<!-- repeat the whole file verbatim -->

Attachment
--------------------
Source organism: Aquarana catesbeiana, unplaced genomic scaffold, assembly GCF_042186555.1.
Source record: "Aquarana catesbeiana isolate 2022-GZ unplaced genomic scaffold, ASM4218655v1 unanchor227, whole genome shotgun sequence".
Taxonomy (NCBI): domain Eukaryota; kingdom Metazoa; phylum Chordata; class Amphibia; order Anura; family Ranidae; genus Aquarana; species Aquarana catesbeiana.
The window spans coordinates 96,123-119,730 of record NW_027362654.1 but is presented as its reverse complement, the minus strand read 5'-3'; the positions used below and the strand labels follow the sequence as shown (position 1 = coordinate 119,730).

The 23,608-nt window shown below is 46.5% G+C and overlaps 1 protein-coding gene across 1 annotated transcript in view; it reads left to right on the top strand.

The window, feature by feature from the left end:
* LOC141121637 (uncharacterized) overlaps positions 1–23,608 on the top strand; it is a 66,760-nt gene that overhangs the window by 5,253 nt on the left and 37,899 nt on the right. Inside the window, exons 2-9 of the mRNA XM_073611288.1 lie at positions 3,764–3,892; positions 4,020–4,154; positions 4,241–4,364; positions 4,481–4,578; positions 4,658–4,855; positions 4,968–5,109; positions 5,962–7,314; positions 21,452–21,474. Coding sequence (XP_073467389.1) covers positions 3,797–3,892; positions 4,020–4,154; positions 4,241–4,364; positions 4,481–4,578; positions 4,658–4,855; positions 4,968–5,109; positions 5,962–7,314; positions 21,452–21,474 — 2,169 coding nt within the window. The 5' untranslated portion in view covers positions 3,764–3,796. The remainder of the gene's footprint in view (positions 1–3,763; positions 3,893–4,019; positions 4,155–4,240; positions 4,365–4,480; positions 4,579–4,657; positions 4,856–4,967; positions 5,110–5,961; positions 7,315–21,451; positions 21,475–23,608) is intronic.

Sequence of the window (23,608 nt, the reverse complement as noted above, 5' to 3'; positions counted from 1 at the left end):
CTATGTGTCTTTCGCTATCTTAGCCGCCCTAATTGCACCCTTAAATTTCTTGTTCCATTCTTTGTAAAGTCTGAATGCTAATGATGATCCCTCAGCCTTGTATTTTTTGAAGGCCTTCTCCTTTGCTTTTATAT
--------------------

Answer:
Source organism: Aquarana catesbeiana, unplaced genomic scaffold, assembly GCF_042186555.1.
Source record: "Aquarana catesbeiana isolate 2022-GZ unplaced genomic scaffold, ASM4218655v1 unanchor227, whole genome shotgun sequence".
Taxonomy (NCBI): domain Eukaryota; kingdom Metazoa; phylum Chordata; class Amphibia; order Anura; family Ranidae; genus Aquarana; species Aquarana catesbeiana.
The window spans coordinates 96,123-119,730 of record NW_027362654.1 but is presented as its reverse complement, the minus strand read 5'-3'; the positions used below and the strand labels follow the sequence as shown (position 1 = coordinate 119,730).

The 23,608-nt window shown below is 46.5% G+C and overlaps 1 protein-coding gene across 1 annotated transcript in view; it reads left to right on the top strand.

The window, feature by feature from the left end:
* LOC141121637 (uncharacterized) overlaps positions 1–23,608 on the top strand; it is a 66,760-nt gene that overhangs the window by 5,253 nt on the left and 37,899 nt on the right. Inside the window, exons 2-9 of the mRNA XM_073611288.1 lie at positions 3,764–3,892; positions 4,020–4,154; positions 4,241–4,364; positions 4,481–4,578; positions 4,658–4,855; positions 4,968–5,109; positions 5,962–7,314; positions 21,452–21,474. Coding sequence (XP_073467389.1) covers positions 3,797–3,892; positions 4,020–4,154; positions 4,241–4,364; positions 4,481–4,578; positions 4,658–4,855; positions 4,968–5,109; positions 5,962–7,314; positions 21,452–21,474 — 2,169 coding nt within the window. The 5' untranslated portion in view covers positions 3,764–3,796. The remainder of the gene's footprint in view (positions 1–3,763; positions 3,893–4,019; positions 4,155–4,240; positions 4,365–4,480; positions 4,579–4,657; positions 4,856–4,967; positions 5,110–5,961; positions 7,315–21,451; positions 21,475–23,608) is intronic.

Sequence of the window (23,608 nt, the reverse complement as noted above, 5' to 3'; positions counted from 1 at the left end):
CTATGTGTCTTTCGCTATCTTAGCCGCCCTAATTGCACCCTTAAATTTCTTGTTCCATTCTTTGTAAAGTCTGAATGCTAATGATGATCCCTCAGCCTTGTATTTTTTGAAGGCCTTCTCCTTTGCTTTTATAT